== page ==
Importance of Women’s History Month

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Women's History Month reception in the East Room of the White House on 18 March 2013.

Courageous women across cultures and ages have had a powerful and positive impact on American culture and success since the country began.

March is celebrated as Women’s History Month throughout the United States of America. Students, teachers, business and community leaders pause to acknowledge and spotlight successes achieved by courageous women. Contributions that these women have made continue to inspire, bless and benefit others.

March as National Women’s History Month

March is Women’s History Month. The origins of the celebration date back to 1978 when a California school district started Women’s History Week. Nearly ten years later, in 1987, March was declared National Women’s History Month. Around the country, various organizations, schools, places of business and communities band together to acknowledge the many contributions women have made to the United States and the world at large.

Not only have women like current First Lady Michelle Obama, former First Ladies Eleanor Roosevelt and Laura Bush, Harriet Tubman, Katherine Sui Fun Cheung, Betsy Ross, Jane Addams, Susan B. Anthony, Gwendolyn Brooks and Margaret Sanger made great contributions to American society, unknown heroines have done and continue to do the work that makes America strong. Mothers, aunts, sisters, daughters, cousins and mentors have a profound impact on individual lives.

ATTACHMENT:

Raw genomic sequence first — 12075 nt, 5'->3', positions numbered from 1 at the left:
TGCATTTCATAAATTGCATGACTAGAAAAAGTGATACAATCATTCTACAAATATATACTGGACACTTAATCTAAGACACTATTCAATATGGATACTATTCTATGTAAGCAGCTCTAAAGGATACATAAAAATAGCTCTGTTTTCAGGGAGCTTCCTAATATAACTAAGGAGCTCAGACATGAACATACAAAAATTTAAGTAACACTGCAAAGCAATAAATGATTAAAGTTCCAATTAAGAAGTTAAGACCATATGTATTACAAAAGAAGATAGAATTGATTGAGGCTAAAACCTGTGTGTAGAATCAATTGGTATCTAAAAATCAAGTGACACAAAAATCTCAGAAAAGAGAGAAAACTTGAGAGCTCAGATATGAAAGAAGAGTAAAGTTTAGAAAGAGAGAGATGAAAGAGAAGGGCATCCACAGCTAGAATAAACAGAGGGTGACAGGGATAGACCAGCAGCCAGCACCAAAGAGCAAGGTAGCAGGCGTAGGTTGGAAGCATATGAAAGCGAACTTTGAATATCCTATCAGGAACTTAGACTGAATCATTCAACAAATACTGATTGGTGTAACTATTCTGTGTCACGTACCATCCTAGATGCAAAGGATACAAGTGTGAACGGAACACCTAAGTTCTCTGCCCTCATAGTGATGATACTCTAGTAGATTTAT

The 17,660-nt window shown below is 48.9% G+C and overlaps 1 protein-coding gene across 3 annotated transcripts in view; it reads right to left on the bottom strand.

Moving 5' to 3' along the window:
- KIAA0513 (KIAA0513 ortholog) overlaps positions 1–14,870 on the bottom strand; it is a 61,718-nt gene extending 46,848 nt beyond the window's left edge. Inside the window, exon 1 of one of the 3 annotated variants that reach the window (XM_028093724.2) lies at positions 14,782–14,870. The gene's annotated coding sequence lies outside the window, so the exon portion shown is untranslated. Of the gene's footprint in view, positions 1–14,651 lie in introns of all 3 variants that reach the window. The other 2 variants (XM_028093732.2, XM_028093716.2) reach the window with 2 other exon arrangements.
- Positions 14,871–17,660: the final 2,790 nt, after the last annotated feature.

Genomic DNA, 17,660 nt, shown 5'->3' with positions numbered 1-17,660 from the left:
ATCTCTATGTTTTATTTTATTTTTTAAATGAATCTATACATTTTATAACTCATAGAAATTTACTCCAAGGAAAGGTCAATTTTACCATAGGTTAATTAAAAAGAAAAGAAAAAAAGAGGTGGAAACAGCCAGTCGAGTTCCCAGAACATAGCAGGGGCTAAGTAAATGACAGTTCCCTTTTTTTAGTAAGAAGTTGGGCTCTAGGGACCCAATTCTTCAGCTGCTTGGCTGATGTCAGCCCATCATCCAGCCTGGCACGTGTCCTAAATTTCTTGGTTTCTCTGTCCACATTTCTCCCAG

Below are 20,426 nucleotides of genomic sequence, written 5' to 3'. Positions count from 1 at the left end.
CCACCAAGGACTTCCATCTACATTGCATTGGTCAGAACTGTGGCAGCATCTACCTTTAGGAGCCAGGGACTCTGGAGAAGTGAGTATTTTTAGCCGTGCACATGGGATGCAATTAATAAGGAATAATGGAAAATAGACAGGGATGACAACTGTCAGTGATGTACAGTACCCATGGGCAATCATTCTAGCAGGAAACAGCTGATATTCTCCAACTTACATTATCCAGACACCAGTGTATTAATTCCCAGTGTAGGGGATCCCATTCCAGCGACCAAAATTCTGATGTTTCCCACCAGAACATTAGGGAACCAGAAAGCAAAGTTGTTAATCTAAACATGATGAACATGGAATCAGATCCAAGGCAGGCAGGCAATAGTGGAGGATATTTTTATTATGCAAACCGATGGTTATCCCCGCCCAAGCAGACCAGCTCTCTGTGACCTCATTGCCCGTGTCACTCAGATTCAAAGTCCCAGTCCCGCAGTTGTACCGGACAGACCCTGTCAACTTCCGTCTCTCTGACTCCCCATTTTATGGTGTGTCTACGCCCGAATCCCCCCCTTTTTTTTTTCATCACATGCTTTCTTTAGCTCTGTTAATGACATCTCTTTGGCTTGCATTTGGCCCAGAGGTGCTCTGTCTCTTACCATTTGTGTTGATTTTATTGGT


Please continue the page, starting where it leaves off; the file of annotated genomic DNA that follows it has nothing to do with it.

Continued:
The National Women’s History Project and the National Women’s Hall of Fame list biographies and achievements made by hundreds of American women. Teachers, students, community and business leaders can access the websites to gather additional facts and information on women across cultures and ages. Young girls and boys can be inspired and motivated to pursue their own dreams and purpose as they learn more about what great women have already achieved through faith, hard work and positive thinking.

Great Women Achievers Throughout History

Katherine G. Johnson is one of the many women who has strengthened the human landscape. After she received aerospace technology training in West Virginia, Katherine Johnson started to work with the National Aeronautics and Space Administration at their Langley Research Center in Hampton, Virginia. Her expertise involves finding solutions to issues of interplanetary trajectories and spacecraft orbit.

Wilma Mankiller is the first Native American woman who was elected the first woman Principal Chief of the Cherokee Nation. While living in San Francisco, California, Wilma Mankiller learned how to organize and lead people. She took lessons she learned back with her to Oklahoma and began to organize and lead peoples from her childhood communities. She ran for Deputy Chief of the Cherokee Nation in 1983. Two years later she made history when she was elected the Cherokee Nation’s first woman Principal Chief.

Jeannette Rankin is the first woman who was elected to serve in the United States Congress. The congresswoman served two terms, representing the state of Montana. Born in 1880, Rankin was the only United States Representative who voted against the country fighting in both World Wars. At the age of 86 she marched for peace to oppose the Vietnam War. She devoted her life to the pursuit of peaceful resolution.

Parents, educators, students and business and community leaders can find books, articles and other pertinent materials about courageous women at local libraries and booksellers like Amazon.com, Cushcity.com, Borders, Barnes and Noble and Waldenbooks. The National Women’s History Project and the National Women’s Hall of Fame are excellent online resources to access for facts and articles on great women achievers.